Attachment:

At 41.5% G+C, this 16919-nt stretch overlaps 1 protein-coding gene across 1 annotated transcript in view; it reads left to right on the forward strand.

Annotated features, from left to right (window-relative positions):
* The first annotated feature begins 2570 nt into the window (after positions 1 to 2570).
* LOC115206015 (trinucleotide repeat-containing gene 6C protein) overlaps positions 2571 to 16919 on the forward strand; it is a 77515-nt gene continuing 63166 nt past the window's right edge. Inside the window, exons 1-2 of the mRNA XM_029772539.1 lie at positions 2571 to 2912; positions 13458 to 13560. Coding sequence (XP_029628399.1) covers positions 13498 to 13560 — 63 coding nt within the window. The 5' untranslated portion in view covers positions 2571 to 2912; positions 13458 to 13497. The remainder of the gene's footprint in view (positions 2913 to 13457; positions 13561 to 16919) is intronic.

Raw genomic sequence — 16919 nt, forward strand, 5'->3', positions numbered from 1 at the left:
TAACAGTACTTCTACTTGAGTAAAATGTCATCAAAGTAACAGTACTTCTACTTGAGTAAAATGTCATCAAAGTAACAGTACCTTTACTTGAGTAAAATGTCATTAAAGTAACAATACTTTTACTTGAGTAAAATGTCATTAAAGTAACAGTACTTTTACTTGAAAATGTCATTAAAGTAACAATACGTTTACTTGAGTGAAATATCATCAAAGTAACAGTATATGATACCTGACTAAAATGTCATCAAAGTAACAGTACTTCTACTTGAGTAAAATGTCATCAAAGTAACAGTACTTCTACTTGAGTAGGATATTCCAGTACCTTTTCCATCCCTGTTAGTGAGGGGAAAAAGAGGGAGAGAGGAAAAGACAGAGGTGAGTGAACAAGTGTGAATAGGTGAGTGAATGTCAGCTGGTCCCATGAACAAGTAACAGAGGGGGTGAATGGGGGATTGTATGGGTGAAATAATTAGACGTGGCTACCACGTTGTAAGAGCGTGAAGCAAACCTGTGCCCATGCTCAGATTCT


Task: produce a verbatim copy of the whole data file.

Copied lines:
At 41.5% G+C, this 16919-nt stretch overlaps 1 protein-coding gene across 1 annotated transcript in view; it reads left to right on the forward strand.

Annotated features, from left to right (window-relative positions):
* The first annotated feature begins 2570 nt into the window (after positions 1 to 2570).
* LOC115206015 (trinucleotide repeat-containing gene 6C protein) overlaps positions 2571 to 16919 on the forward strand; it is a 77515-nt gene continuing 63166 nt past the window's right edge. Inside the window, exons 1-2 of the mRNA XM_029772539.1 lie at positions 2571 to 2912; positions 13458 to 13560. Coding sequence (XP_029628399.1) covers positions 13498 to 13560 — 63 coding nt within the window. The 5' untranslated portion in view covers positions 2571 to 2912; positions 13458 to 13497. The remainder of the gene's footprint in view (positions 2913 to 13457; positions 13561 to 16919) is intronic.

Raw genomic sequence — 16919 nt, forward strand, 5'->3', positions numbered from 1 at the left:
TAACAGTACTTCTACTTGAGTAAAATGTCATCAAAGTAACAGTACTTCTACTTGAGTAAAATGTCATCAAAGTAACAGTACCTTTACTTGAGTAAAATGTCATTAAAGTAACAATACTTTTACTTGAGTAAAATGTCATTAAAGTAACAGTACTTTTACTTGAAAATGTCATTAAAGTAACAATACGTTTACTTGAGTGAAATATCATCAAAGTAACAGTATATGATACCTGACTAAAATGTCATCAAAGTAACAGTACTTCTACTTGAGTAAAATGTCATCAAAGTAACAGTACTTCTACTTGAGTAGGATATTCCAGTACCTTTTCCATCCCTGTTAGTGAGGGGAAAAAGAGGGAGAGAGGAAAAGACAGAGGTGAGTGAACAAGTGTGAATAGGTGAGTGAATGTCAGCTGGTCCCATGAACAAGTAACAGAGGGGGTGAATGGGGGATTGTATGGGTGAAATAATTAGACGTGGCTACCACGTTGTAAGAGCGTGAAGCAAACCTGTGCCCATGCTCAGATTCT